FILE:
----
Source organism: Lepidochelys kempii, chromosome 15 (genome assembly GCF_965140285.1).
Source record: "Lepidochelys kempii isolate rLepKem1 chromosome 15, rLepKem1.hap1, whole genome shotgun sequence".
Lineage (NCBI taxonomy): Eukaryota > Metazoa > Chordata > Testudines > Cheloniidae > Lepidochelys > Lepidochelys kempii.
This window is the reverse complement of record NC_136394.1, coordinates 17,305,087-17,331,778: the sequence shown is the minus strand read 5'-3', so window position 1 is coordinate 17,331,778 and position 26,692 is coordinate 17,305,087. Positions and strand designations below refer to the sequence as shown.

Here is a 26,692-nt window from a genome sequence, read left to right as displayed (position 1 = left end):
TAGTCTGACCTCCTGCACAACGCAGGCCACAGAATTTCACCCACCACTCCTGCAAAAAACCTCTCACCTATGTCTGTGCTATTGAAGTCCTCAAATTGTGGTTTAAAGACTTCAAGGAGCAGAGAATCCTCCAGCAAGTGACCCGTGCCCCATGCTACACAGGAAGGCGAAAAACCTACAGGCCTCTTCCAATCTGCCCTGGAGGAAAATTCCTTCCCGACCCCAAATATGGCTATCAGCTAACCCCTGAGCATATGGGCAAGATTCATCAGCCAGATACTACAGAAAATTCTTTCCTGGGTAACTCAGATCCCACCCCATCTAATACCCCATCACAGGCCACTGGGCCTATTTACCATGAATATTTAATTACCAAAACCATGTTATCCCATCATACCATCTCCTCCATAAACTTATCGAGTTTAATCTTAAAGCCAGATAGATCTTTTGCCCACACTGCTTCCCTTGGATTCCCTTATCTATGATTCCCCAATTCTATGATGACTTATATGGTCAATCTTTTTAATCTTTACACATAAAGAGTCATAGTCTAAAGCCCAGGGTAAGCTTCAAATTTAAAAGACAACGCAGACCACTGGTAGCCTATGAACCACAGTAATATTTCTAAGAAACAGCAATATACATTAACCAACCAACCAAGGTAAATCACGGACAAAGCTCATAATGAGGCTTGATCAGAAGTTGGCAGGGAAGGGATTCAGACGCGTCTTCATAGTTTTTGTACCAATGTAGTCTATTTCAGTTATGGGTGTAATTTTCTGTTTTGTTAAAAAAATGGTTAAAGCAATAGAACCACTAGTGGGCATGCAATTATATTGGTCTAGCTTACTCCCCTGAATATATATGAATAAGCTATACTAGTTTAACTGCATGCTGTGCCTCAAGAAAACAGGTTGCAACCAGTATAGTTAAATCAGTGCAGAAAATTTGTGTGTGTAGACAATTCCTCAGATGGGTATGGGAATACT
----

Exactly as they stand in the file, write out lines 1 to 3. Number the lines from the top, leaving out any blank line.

Source organism: Lepidochelys kempii, chromosome 15 (genome assembly GCF_965140285.1).
Source record: "Lepidochelys kempii isolate rLepKem1 chromosome 15, rLepKem1.hap1, whole genome shotgun sequence".
Lineage (NCBI taxonomy): Eukaryota > Metazoa > Chordata > Testudines > Cheloniidae > Lepidochelys > Lepidochelys kempii.